this weeks edition:
Attendance is important...
Last week’s edition contained a letter from Superintendent of Schools David Dilly. That communication brought out some astonishing facts. My wife and I emphasized attendance with our children and I’m proud to say that as parents, they now see the same matter of importance with their own children.
During my travels to our community schools as parents and professionally, I often saw parents picking up their children for what I considered “no good reason.” I recall overhearing excuses like how they were taking the student shopping, or needed them at home to watch their younger siblings while the parents went here or there. We always felt our children’s place was in the classroom. I compared it to a job… I don’t want people working for me if they I couldn’t depend on them being at the work place and on time. At that point in a child’s life, their education has to be held to a very high priority.
Facts in Mr Dilly’s letter brought to light things like… “95% of the students that are chronically absent are the students that have been identified with significant skill deficiencies in reading and also math.”
The documentation of how many absences occurred in the 2014-15 school year were appalling. Now I understand that sometimes there are legitimate reasons children need to be absent form the classroom. For example one of my grandchildren currently has braces. While my daughter tries to schedule the necessary appointments with a minimal amount of lost instructional time, it is impossible to eliminate taking her to the orthodontist during times whenschool is not in session.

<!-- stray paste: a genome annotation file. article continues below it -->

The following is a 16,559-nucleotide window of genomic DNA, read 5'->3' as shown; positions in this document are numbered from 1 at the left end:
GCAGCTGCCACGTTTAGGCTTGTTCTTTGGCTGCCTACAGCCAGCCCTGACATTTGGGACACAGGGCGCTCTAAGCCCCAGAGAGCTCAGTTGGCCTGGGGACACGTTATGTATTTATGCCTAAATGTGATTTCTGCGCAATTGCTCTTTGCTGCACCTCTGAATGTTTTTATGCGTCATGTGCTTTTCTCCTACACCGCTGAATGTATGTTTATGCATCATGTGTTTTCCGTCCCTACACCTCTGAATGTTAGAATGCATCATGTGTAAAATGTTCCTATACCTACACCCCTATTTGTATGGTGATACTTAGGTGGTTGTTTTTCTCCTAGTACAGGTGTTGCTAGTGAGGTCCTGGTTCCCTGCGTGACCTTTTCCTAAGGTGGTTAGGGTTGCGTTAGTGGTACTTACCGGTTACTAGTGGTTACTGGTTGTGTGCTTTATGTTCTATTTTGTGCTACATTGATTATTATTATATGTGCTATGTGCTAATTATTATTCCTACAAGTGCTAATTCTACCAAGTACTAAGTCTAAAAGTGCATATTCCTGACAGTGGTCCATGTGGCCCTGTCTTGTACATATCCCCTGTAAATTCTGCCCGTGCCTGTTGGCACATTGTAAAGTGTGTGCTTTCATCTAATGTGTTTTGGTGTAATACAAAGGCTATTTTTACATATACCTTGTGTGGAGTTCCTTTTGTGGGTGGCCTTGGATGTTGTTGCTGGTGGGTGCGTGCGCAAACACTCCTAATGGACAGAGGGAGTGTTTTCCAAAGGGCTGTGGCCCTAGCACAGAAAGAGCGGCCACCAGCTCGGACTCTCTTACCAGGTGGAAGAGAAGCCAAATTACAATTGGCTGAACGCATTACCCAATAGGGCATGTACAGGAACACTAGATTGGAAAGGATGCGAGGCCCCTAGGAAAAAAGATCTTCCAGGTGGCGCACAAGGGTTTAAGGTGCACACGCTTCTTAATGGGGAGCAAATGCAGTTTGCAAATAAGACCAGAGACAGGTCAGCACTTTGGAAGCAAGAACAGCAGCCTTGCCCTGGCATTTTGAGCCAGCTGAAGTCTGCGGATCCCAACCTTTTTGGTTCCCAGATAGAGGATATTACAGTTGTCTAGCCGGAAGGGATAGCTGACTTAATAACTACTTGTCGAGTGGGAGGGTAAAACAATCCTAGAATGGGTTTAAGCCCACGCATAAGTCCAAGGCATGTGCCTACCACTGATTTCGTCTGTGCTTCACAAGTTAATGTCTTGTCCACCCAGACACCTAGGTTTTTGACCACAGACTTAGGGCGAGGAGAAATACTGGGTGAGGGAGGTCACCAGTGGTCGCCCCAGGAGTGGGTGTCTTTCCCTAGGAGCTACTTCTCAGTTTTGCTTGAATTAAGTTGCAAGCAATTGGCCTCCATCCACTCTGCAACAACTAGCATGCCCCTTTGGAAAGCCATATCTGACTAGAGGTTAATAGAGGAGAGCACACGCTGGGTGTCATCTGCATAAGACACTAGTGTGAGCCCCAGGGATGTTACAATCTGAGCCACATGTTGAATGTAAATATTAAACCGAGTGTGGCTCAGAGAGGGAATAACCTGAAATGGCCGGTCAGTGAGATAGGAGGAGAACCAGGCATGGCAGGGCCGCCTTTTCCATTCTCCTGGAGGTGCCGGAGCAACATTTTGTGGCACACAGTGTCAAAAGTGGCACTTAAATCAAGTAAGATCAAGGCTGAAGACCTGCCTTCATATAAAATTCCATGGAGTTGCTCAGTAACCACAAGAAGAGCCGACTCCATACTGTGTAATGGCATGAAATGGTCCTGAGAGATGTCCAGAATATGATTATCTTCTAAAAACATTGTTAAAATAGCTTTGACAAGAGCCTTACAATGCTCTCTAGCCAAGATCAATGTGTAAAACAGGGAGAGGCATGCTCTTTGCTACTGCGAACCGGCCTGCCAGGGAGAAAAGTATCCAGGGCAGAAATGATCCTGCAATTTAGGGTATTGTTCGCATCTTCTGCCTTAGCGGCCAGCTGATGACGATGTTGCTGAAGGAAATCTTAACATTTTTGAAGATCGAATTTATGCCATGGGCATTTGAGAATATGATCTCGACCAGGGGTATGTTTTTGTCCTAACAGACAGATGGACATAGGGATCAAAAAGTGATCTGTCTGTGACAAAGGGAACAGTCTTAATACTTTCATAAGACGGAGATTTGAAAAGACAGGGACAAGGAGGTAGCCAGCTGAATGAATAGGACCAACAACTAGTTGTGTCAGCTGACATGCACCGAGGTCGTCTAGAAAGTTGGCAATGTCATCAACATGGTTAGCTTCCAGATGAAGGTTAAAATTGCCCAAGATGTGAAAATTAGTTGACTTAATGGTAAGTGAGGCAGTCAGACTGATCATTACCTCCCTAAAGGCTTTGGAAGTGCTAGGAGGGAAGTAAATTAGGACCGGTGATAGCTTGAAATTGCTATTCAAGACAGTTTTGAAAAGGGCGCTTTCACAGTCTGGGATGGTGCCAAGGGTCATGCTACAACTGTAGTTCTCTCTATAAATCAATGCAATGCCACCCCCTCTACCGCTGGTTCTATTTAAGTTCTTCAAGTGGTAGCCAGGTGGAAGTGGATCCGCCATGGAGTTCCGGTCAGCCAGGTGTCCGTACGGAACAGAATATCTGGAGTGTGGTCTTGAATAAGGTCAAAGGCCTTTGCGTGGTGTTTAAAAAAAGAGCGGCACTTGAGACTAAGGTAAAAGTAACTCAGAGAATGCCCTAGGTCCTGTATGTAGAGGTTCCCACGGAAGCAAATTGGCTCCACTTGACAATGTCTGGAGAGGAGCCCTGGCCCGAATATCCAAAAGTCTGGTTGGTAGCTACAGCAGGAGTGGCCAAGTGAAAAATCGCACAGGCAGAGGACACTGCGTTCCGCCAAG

In my opinion, the deck is sort of stacked against our youth. They need every advantage they can get. And one of the biggest advantages is a good education. Now sure we can find flaws with the educational system if we want to, but that shouldn’t be an excuse to deemphasize the importance of attending school. Taking your child out of school for no good reason is like tying one hand behind their back and expecting them to learn to play a musical instrument.
I whole heartedly agree that attendance is important. So here is a reminder of what the goals are: “Goal 1 is to decrease chronic absenteeism over the next five years.
The impact will be an increase in student attendance/instructional time which will impact and raise the percentage of students who are performing at or above grade level.
Goal 2 is to increase parent engagement at all six elementary schools.
The impact will be an increase in student performance as parents become more involved in their child’s education and feel like they are part of the process. “
Mr. Dilly also said, “Parents should be confident and positive. They should emphasis that education is a priority.”
So here is an educational fact for you: “Students with a 95% attendance rate or higher are twice as likely to pass the state achievement tests as those students with an 85% attendance rate. (95% attendance = 9 or fewer days absent)”
We all want the best for our children and grandchildren. Let make sure they have every opportunity available to them. Make sure they are in school every day, all day.
Will return soon...